Corporate Commercial Bank: Two months on, key questions remain

Written by on September 11, 2014 in Bulgaria - Comments Off on Corporate Commercial Bank: Two months on, key questions remain

Two months after the Bulgarian National Bank (BNB) made its bombastic announcement about the alleged embezzlement at the Corporate Commercial Bank (CCB), the debate about the future of Bulgaria’s fourth-largest lender has now drawn in new actors, but clarity remains elusive.

With 10 days to go until BNB’s special supervision period expires, one of the few certainties is that the central bank will extend its administration of CCB, although the new deadline for the bank to resume operations is yet to be announced.

The simmering discussion – much to the displeasure of CCB depositors, who have taken to holding regular protests in front of the BNB’s main building in Sofia in recent weeks – has been brought back to the forefront of public attention with the surprising involvement of Bulgaria’s Prosecutor-General, Sotir Tsatsarov.

Until now, the prosecutor’s office has forged ahead with its investigation in a fairly low-key manner, issuing progress statements mainly in reply to the occasional frenzy of speculation in local media.

But last week, when asked about the progress of the investigation, Tsatsarov gave no details, instead volunteering his opinion that “the financial demise of the bank is no solution for the people who deposited their money there.” He went on to suggest that the existing legal provisions that guarantee deposits of up to 196 000 leva, or 100 000 euro, should be “overleapt” and the bank should be bailed out in full.

Tsatsarov did not stop there, though. Earlier this week, he hosted a meeting of financiers, banking experts, trade union and employer association representatives, attended by caretaker Finance Minister Roumen Porozhanov and BNB governor Ivan Iskrov – with the obvious question as to why the prosecutor-general is involving himself in an issue that is the purview of other state institutions remaining unanswered.

Predictably, the meeting offered no solution to the CCB conundrum and made headlines for the fact that one of the participants said afterwards that Iskrov made a commitment that BNB would have more clarity about the lender’s future by September 21, only for the central bank and the prosecutor’s office to deny the existence of such a commitment.

Tsatsarov’s involvement and his suggestion for a full bail-out of CCB – the solution strongly backed by the central bank before it became clear that the now-prorogued 42nd National Assembly would not amend existing laws without BNB providing a clear picture of the bank’s current state – has further kindled the fires of the conspiracy theory, suggested by CCB majority shareholder Tsvetan Vassilev, that state institutions, including the prosecutor’s office and the central bank, were acting in concert to oust him from CCB.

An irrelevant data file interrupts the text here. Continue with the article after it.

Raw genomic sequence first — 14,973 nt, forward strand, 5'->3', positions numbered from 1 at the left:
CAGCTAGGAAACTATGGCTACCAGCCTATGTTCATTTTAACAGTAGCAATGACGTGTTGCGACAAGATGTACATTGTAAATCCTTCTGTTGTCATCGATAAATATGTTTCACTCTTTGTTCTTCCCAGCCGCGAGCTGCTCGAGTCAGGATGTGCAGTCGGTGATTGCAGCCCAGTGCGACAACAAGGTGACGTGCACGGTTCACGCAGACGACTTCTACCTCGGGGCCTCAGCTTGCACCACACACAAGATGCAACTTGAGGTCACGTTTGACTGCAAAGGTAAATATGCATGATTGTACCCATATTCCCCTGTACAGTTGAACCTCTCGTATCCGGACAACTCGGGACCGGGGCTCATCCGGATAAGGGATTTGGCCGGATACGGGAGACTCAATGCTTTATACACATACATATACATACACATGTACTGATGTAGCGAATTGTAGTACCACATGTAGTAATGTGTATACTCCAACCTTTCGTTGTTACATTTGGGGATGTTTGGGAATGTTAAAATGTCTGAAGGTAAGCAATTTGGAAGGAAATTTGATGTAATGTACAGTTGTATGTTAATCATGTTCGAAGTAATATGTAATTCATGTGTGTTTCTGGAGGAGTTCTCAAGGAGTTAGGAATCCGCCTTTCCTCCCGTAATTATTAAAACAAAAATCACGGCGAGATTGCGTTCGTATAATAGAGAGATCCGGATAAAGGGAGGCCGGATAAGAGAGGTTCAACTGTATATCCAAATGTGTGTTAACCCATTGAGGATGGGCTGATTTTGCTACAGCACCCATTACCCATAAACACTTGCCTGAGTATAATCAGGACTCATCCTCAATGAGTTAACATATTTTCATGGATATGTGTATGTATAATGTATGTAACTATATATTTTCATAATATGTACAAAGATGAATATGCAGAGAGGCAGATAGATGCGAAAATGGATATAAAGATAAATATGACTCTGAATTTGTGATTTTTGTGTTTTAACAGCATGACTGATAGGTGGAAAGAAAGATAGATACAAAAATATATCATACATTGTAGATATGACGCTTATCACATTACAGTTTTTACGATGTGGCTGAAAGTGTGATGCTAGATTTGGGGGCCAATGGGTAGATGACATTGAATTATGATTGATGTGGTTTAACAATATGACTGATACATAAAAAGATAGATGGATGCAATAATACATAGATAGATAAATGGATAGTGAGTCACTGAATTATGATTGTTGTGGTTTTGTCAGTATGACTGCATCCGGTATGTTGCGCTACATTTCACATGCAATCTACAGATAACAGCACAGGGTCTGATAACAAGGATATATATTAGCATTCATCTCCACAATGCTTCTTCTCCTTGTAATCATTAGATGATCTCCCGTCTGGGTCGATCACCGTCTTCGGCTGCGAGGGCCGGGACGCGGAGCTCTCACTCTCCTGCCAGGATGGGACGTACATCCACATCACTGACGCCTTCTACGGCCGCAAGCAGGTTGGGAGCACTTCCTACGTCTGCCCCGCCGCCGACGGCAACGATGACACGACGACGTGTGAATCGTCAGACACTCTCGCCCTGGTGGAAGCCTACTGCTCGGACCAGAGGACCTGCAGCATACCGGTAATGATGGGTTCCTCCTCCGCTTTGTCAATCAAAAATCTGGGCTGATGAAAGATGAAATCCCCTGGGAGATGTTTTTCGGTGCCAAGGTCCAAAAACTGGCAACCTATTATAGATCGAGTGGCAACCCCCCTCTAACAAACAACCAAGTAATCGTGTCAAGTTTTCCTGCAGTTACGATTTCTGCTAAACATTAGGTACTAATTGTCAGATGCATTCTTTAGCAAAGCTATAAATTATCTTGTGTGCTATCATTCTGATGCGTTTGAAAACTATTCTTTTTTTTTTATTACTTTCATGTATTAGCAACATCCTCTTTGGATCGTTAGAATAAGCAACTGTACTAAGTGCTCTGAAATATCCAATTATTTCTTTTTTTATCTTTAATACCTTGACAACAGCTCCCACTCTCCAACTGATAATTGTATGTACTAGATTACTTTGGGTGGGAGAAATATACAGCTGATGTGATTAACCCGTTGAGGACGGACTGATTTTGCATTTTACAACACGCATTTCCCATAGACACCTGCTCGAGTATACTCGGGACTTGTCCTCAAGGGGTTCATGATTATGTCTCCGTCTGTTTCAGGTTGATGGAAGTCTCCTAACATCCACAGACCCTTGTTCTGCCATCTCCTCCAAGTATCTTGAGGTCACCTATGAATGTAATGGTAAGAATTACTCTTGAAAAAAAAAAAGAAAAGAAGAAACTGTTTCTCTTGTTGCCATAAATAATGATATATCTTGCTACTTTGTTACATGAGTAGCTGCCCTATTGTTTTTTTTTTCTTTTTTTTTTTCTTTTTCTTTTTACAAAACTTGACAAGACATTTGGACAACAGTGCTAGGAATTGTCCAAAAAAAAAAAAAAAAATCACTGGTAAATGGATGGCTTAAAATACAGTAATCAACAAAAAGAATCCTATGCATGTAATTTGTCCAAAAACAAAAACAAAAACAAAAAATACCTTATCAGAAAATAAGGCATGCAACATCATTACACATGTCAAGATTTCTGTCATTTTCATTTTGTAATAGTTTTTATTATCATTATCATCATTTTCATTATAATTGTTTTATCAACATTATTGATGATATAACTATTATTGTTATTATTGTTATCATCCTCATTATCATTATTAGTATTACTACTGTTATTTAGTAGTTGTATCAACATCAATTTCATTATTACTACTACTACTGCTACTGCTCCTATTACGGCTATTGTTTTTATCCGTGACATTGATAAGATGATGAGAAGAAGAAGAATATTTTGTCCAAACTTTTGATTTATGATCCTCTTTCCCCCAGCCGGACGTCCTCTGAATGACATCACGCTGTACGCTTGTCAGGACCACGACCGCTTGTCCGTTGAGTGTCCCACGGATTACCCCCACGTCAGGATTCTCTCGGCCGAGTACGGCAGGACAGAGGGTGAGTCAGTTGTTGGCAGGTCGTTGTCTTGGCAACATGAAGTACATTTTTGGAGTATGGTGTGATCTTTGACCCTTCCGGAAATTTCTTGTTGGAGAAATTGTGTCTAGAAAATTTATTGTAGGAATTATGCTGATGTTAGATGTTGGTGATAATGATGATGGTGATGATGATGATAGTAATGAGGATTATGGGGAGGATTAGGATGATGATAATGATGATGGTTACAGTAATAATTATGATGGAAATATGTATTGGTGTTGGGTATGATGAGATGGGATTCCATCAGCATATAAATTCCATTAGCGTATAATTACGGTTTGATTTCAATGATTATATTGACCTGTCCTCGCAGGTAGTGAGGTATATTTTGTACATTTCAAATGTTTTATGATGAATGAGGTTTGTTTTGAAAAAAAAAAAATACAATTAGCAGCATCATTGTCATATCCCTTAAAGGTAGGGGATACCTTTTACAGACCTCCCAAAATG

(Vassilev, incidentally, remains wanted by Interpol after the prosecutor’s office issued an international arrest warrant in his name. His lawyer said recently Vassilev was prepared to return to Bulgaria if his arrest warrant is rescinded, with a Sofia court due to hear an appeal against the arrest on September 12.)

Since Parliament refused BNB’s proposed bailout bill, the central bank has steadfastly maintained that its hands were tied under the existing legislation and that the lender’s future will have to be decided by the new legislature that will take office after early elections on October 5. Although the central bank has not said so outright, it is expected that by that point CCB’s situation will become clearer, following an audit ordered by BNB, due to be completed by October 20.

BNB’s stance has come under harsh criticism from various quarters, including ombudsman Konstantin Penchev, who slammed the central bank’s “inaction and empty words” in an interview with Bulgarian National Radio on September 11.

“People must know who can take the responsibility and in my mind, only BNB can do so. I have had the opportunity to see BNB’s arguments and, as a lawyer, I completely disagree with the central bank’s legal arguments. Those are just a runaround and kicking the can down the road for reasons that are unclear,” Penchev said.

Meanwhile, a recent public opinion poll by Alpha Research showed 31 per cent of respondents blaming politicians for the CCB saga, with 29 per cent blaming the central bank’s lack of oversight of the lender.

More than half of the respondents, 54 per cent, said that they expected more problems in the banking sector, which could endanger Bulgaria’s financial stability. An ever bigger majority, 64 per cent, said that CCB’s customer information should be exposed so that the names of any public figures that might have benefitted from the bank’s lending and deposits largesse.

(For full coverage of the CCB situation from The Sofia Globe, click hereLogo and corporate motto of Corporate Commercial Bank – “our clients are dear to us” – from a CCB advert. Screengrab from corpbank.bg)

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About the Author

Alex Bivol is the news editor of The Sofia Globe.